Deserts aren't usually considered rich in amphibians, and yet twelve species are found in Big Bend National Park. Along the banks of the Rio Grande, Leopard Frogs grunt and chuckle and the high trill of the spotted toad may be heard on warm summer nights near springs and moist areas.
Big Bend's most intruiging amphibian is the Spadefoot Toad. Named after the hard "spade" on each hind foot, the spadefoot lives in the hot deserts of the park. The majority of its life, this toad is deep underground sealed in a gelatinous slime coat to hold in body moisture. When they hear summer rainstorms on the surface above, spadefoots frantically dig out to find tiny pools of collected rainwater. They quickly sing to attract others. Mating takes place, eggs are laid, and tadpoles develop to adults within two weeks-hopefully before the pools dry up.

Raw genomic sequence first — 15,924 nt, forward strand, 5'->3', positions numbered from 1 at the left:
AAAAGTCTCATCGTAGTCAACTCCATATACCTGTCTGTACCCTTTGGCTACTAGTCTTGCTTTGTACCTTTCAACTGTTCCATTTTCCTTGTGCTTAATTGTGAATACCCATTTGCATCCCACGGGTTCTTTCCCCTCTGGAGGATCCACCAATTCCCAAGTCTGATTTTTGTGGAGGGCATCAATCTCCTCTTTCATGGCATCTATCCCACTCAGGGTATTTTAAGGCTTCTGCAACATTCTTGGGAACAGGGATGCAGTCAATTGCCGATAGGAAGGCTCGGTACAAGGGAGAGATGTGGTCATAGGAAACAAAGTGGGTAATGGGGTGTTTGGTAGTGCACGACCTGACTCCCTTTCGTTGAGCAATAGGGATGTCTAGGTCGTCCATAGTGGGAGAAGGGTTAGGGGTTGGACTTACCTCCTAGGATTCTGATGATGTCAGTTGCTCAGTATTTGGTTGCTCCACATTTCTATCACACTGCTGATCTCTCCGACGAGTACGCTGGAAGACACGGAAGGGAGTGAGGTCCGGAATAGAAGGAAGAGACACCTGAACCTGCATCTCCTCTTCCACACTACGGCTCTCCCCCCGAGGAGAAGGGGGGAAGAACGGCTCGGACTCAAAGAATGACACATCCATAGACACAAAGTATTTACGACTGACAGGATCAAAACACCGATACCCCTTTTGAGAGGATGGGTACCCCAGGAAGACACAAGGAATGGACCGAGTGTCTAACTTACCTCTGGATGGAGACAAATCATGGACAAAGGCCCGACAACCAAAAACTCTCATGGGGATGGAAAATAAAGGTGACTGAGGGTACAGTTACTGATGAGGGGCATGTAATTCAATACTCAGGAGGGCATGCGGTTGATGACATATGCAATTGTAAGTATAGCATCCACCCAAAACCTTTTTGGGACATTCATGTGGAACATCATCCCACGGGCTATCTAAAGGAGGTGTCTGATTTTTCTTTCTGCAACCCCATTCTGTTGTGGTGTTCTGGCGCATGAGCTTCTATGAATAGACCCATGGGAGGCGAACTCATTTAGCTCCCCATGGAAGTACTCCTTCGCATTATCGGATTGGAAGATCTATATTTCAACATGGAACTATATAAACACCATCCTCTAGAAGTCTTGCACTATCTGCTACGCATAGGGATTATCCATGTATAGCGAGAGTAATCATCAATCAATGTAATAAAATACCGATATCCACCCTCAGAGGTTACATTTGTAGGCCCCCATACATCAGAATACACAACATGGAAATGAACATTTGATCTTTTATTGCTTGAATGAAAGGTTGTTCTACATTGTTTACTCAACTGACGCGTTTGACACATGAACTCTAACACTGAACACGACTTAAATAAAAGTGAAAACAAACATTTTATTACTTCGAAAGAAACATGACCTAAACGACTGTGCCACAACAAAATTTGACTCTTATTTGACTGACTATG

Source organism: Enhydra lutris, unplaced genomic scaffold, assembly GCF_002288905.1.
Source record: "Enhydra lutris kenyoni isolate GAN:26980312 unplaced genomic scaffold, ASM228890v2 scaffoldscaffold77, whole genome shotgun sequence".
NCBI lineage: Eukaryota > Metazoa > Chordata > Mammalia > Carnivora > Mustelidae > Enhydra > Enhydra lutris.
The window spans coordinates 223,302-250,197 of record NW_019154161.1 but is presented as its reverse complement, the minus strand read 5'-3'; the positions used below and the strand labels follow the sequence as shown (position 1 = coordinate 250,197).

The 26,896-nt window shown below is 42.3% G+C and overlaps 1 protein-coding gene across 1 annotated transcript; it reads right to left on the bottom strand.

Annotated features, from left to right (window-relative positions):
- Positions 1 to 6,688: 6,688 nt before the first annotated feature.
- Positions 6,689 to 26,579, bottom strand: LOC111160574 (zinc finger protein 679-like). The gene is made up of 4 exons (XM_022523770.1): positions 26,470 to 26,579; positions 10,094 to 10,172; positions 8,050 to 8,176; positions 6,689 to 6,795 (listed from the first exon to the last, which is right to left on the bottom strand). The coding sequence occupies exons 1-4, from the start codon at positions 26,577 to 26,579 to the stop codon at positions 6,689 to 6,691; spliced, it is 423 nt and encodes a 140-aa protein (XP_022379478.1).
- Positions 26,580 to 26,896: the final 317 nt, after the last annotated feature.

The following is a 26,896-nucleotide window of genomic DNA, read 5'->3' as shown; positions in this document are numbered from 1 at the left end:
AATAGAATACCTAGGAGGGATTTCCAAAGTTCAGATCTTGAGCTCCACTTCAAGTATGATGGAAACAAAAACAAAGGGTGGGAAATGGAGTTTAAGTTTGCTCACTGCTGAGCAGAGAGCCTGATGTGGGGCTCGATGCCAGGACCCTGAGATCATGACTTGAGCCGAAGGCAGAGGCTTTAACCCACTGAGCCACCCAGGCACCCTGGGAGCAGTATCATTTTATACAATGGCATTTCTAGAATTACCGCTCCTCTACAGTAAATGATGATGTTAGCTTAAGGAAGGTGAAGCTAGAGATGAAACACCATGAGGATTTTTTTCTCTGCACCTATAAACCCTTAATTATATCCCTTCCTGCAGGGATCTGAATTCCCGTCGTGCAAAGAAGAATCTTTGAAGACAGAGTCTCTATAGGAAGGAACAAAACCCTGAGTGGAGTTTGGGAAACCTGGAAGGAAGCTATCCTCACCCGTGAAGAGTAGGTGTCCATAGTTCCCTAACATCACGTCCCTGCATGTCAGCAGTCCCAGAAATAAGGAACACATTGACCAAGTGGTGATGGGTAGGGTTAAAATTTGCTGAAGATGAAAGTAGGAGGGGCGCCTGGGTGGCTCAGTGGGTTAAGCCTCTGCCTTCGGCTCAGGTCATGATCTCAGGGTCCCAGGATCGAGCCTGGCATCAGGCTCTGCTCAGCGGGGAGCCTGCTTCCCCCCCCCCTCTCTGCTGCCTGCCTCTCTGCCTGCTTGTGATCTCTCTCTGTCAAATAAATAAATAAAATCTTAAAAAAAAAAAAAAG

Did You Know?
Apollo 17 astronauts Gene Cernan and Harrison Schmidt visited Big Bend in 1971 to study the regions geology in preparation for their mission to the moon. This was one of four field trips to Big Bend that Apollo astronauts participated in between 1964 and 1971.